EUROPEAN Commission proposals for 2012 quotas contain further grim news for the Scottish fleet and will lead to more discards, according to the Scottish Fishermen’s Federation (SFF).
The main proposals would affect the west coast with a 25 per cut in monkfish, 15 per cent off megrim and hake down 11 per cent.
West coast haddock is touted for a 25 per cent rise, west coast prawns a very small increase but the North sea prawn fishery is in line for an 11 per cent reduction.
Quotas for North sea haddock and cod which are jointly managed with Norway will be talked about later. SFF chief executive Bertie Armstrong described it as “yet another huge missed opportunity”.
He said: “We had hoped that with the Scottish fleet’s record of discard reduction and stock conservation that a more intelligent approach to fisheries management would have been adopted by the EC this year. Unfortunately, we have another dose of the same old medicine.
“Many of the cuts have been imposed as an automatic result of the failure of other EU member states to supply adequate catch data. This means that many of the cuts are not due to poor stock levels, but rather a blunt instrument by the EC to improve the flow of catch data.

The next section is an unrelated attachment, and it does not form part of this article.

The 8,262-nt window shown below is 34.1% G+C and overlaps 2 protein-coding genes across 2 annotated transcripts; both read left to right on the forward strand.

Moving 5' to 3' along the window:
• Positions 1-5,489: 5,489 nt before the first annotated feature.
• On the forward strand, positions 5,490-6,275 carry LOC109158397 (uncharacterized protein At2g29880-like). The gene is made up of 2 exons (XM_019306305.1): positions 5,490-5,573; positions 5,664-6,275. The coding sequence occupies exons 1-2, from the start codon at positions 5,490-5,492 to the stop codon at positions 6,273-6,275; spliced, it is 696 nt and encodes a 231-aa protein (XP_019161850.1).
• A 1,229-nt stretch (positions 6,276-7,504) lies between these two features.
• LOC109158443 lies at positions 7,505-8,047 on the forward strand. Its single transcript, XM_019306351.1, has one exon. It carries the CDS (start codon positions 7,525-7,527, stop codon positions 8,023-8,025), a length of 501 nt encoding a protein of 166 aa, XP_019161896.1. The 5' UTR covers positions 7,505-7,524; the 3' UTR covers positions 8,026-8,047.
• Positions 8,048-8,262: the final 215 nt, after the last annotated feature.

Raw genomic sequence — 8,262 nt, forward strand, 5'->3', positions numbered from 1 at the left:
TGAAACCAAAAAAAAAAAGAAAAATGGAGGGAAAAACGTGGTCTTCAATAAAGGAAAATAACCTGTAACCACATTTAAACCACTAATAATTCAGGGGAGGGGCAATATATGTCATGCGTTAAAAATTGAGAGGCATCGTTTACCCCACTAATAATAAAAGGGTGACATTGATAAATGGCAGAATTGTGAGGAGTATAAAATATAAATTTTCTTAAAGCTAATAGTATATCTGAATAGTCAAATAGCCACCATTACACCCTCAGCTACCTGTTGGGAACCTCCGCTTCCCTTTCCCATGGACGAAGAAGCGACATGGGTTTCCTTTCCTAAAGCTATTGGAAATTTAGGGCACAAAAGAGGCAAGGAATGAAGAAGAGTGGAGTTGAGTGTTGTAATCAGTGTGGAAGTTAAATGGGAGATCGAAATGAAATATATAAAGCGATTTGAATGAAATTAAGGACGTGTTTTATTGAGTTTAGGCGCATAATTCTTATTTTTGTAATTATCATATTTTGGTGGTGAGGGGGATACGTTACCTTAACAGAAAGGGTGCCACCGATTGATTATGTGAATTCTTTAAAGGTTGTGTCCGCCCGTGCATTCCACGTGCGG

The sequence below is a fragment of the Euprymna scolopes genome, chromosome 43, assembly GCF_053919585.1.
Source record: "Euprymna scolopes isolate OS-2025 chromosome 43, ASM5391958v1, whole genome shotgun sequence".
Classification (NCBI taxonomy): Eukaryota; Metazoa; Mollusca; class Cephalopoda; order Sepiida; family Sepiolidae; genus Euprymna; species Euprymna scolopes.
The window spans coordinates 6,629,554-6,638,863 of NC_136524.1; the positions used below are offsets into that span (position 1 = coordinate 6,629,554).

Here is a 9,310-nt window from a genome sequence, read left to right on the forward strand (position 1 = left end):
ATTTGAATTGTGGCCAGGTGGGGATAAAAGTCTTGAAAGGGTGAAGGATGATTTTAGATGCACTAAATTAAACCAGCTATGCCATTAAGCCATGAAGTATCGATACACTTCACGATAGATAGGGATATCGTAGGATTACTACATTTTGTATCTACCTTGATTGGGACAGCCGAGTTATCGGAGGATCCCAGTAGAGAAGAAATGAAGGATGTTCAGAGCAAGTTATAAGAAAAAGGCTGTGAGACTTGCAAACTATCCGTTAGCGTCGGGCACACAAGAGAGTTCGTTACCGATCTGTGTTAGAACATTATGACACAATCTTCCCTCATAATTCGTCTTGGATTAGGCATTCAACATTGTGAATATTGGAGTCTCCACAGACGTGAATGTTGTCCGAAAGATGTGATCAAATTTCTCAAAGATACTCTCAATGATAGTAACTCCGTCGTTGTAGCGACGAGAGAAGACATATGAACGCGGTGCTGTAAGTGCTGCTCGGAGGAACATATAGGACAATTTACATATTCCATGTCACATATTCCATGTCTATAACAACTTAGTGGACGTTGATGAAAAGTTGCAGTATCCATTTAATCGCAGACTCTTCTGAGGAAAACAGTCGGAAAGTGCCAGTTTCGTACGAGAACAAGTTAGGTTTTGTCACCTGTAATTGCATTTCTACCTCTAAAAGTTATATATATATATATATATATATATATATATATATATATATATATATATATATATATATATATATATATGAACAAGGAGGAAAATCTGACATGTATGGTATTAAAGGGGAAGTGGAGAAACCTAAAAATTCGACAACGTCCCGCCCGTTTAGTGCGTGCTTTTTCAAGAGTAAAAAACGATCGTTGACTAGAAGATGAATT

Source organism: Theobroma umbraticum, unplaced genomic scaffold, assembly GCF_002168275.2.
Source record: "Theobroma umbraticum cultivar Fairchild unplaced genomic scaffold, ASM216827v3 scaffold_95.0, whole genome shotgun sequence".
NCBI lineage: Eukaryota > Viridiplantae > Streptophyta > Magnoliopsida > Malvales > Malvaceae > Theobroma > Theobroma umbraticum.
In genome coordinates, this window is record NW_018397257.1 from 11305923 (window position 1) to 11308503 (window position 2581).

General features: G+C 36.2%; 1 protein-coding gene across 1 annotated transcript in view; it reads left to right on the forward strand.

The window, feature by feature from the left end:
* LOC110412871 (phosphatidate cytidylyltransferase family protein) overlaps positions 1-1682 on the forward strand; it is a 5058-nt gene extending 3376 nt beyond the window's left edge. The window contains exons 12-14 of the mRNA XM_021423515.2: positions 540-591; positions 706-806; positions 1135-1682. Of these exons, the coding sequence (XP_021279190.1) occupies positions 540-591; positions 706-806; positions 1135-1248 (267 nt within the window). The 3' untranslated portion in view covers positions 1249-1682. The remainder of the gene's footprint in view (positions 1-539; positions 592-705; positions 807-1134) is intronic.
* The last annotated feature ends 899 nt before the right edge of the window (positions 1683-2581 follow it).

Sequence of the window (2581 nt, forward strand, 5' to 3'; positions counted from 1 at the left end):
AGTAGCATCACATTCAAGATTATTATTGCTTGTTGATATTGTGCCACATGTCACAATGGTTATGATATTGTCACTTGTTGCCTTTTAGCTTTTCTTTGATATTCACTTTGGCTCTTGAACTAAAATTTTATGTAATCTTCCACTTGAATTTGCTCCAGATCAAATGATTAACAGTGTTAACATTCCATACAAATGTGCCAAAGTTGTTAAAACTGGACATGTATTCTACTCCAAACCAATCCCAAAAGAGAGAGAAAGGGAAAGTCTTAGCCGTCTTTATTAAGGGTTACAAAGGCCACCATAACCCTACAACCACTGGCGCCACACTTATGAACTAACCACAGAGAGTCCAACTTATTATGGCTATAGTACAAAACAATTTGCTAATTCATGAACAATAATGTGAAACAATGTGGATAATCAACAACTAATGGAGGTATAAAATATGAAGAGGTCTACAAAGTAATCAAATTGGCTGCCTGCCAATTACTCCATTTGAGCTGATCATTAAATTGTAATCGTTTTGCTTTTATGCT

“It is totally unfair that the Scottish industry, which has been at the forefront of providing such data, should be penalised for the inaction of other EU member states.
“We are particularly disappointed that the increase in West of Scotland haddock, whilst welcome as far as it goes, does not come close to recognising the robust health of this important stock and will inevitably lead to discarding, a practice the Scottish fleet finds abhorrent.
“Similarly, whilst the Scottish fleet shares the EC’s aim for the recovery of the cod stock, the zero catch proposed for West coast cod is counter-productive in terms of discards and will do more harm than good. There are better, much more intelligent ways to meet the aims of sustainable fishing and we will be fighting to put those in place.”
Scottish fishing secretary Richard Lochhead said the proposed haddock increase was too small and would lead to more discards.
“Despite scientific advice recommending a 410 per cent increase for the West Coast haddock total allowable catch, the commission have only proposed a meagre 25 per cent increase,” he said.
“Not only does this penalise our fishermen unnecessarily it could also lead to an increase in discarded fish – something both we and the commission have been working hard to reduce.”
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